Five companies added to NASA’s commercial lunar lander program

Louis Dillon

NASA has announced the addition of five US companies to its approved pool of vendors that are eligible to bid on proposals to provide deliveries to the moon through the Commercial Lunar Payload Services (CLPS) program.

Five companies added to NASA’s commercial lunar lander program
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The selected companies are: 

  • Blue Origin, Kent, Washington;
  • Ceres Robotics, Palo Alto, California;
  • Sierra Nevada Corporation, Louisville, Colorado;
  • SpaceX, Hawthorne, California; and
  • Tyvak Nano-Satellite Systems Inc., Irvine, California.

NASA said the additions expand its work with US industry to build a strong marketplace to deliver payloads between Earth and the moon and broaden the network of partnerships that will enable the first woman and next man to set foot on the moon by 2024 as part of the agency’s Artemis program.

“American aerospace companies of all sizes are joining the Artemis program,” said NASA administrator Jim Bridenstine.

“Expanding the group of companies who are eligible to bid on sending payloads to the moon’s surface drives innovation and reduces costs to NASA and American taxpayers. We anticipate opportunities to deliver a wide range of science and technology payloads to help make our vision for lunar exploration a reality and advance our goal of sending humans to explore Mars.”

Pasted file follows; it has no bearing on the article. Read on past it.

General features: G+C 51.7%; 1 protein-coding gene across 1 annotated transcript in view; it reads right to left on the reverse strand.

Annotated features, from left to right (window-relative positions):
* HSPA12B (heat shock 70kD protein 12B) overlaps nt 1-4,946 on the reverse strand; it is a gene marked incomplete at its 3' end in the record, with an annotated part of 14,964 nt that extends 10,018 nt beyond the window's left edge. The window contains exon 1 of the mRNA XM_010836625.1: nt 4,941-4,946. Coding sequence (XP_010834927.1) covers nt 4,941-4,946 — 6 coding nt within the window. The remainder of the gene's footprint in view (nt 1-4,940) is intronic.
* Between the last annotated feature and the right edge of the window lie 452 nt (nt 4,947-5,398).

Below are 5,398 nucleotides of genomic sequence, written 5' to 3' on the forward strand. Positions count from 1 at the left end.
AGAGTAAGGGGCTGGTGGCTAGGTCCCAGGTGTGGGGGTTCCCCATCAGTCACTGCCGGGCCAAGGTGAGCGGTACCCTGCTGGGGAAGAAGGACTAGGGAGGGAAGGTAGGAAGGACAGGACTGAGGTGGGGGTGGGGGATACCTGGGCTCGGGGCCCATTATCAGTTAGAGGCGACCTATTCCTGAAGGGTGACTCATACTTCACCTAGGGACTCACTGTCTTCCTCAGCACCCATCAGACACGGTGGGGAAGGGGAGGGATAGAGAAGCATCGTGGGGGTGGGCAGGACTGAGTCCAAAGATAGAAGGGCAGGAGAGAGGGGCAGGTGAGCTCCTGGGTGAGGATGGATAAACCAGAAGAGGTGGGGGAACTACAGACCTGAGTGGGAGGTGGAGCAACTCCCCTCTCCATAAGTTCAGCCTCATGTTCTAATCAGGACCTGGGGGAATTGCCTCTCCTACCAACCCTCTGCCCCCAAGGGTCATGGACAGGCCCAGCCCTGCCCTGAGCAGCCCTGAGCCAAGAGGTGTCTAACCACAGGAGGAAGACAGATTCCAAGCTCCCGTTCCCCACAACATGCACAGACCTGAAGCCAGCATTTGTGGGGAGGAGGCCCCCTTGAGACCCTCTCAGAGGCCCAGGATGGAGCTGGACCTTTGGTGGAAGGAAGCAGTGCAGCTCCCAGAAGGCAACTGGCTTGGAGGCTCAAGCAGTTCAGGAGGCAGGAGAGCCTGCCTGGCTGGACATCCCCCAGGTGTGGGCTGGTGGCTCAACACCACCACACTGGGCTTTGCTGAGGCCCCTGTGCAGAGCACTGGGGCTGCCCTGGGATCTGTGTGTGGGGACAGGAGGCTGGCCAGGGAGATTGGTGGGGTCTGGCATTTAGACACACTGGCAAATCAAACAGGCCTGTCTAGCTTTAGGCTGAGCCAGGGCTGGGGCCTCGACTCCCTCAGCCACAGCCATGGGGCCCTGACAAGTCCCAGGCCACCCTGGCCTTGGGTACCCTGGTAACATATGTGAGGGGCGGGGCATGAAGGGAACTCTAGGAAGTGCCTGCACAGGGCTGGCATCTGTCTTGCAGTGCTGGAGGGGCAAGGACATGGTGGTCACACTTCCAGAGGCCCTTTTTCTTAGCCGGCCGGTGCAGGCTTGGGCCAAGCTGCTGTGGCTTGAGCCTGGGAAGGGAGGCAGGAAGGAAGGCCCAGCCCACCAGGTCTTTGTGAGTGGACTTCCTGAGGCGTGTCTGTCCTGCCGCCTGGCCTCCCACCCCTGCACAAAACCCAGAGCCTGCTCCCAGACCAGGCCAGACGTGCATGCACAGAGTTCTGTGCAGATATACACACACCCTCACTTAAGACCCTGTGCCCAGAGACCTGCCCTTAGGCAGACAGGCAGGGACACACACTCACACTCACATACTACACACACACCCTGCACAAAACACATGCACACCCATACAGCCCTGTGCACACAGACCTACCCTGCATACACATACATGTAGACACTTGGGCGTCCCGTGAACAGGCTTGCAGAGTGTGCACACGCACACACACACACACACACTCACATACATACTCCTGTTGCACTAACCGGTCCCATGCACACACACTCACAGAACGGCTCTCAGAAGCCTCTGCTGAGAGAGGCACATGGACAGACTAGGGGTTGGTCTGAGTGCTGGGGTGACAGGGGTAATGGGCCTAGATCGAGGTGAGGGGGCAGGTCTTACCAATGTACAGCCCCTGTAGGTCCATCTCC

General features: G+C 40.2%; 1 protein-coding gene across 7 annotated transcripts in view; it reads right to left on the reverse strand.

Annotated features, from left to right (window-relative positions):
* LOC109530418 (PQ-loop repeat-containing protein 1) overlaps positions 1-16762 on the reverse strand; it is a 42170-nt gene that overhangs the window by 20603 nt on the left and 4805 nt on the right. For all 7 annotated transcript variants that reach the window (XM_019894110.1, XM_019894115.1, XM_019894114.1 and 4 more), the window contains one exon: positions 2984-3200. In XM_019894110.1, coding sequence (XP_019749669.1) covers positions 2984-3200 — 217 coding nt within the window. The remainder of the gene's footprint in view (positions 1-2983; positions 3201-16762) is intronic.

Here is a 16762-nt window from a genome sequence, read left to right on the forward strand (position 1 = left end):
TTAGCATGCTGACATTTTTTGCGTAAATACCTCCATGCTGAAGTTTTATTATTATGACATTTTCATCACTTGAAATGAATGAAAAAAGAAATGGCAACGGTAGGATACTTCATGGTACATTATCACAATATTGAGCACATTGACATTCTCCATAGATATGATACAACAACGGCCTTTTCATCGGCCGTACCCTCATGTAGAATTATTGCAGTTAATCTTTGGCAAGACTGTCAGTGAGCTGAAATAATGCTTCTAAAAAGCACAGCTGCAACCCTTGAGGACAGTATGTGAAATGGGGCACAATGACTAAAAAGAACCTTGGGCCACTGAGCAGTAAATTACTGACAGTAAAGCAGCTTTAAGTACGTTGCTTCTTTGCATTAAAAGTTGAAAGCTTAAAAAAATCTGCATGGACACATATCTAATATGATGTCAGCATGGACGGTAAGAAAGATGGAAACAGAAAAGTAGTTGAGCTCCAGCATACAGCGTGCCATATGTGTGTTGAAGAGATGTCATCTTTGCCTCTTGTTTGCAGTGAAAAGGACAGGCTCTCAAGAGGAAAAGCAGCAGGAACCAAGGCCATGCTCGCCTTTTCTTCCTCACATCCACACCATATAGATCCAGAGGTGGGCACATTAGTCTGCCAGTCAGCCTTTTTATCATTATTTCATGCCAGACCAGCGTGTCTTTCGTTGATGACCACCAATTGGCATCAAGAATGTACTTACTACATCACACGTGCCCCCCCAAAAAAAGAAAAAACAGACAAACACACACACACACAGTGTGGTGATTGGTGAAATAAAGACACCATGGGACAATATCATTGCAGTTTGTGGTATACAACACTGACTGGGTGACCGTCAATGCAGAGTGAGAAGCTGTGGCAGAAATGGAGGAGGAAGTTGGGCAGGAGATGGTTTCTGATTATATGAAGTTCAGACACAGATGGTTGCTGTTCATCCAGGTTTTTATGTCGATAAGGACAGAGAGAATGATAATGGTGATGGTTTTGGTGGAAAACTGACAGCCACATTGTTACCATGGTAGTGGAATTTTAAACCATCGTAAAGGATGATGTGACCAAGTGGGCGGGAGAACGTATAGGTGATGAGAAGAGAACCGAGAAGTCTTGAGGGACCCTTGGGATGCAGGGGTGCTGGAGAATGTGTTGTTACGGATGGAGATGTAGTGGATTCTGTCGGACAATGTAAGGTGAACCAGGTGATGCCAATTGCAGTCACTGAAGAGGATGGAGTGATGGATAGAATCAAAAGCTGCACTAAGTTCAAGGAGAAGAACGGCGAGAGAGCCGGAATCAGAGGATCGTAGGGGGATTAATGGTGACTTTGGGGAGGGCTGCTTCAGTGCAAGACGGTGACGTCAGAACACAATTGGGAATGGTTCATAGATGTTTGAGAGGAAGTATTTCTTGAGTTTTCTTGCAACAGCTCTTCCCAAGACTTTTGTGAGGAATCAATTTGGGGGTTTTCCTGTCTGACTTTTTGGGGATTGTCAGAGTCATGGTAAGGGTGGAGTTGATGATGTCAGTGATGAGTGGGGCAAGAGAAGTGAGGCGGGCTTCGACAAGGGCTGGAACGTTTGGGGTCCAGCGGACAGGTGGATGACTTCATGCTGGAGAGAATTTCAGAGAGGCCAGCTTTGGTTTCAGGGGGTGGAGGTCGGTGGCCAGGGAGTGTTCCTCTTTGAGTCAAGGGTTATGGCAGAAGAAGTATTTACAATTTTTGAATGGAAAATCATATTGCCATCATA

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The addition of the five companies grows the list of approved vendors to 14 for the program, with contracts already being awarded to two to send as many as 14 science payloads to the moon in 2021 and expects to issue additional payload delivery orders.

“The CLPS initiative was designed to leverage the expertise and innovation of private industry to get to the moon quickly,” said Thomas Zurbuchen, associate administrator of the Science Mission Directorate at NASA Headquarters in Washington.

“As we build a steady cadence of deliveries, we’ll expand our ability to do new science on the lunar surface, develop new technologies, and support human exploration objectives.”

NASA said that future payloads could include rovers, power sources and science experiments.

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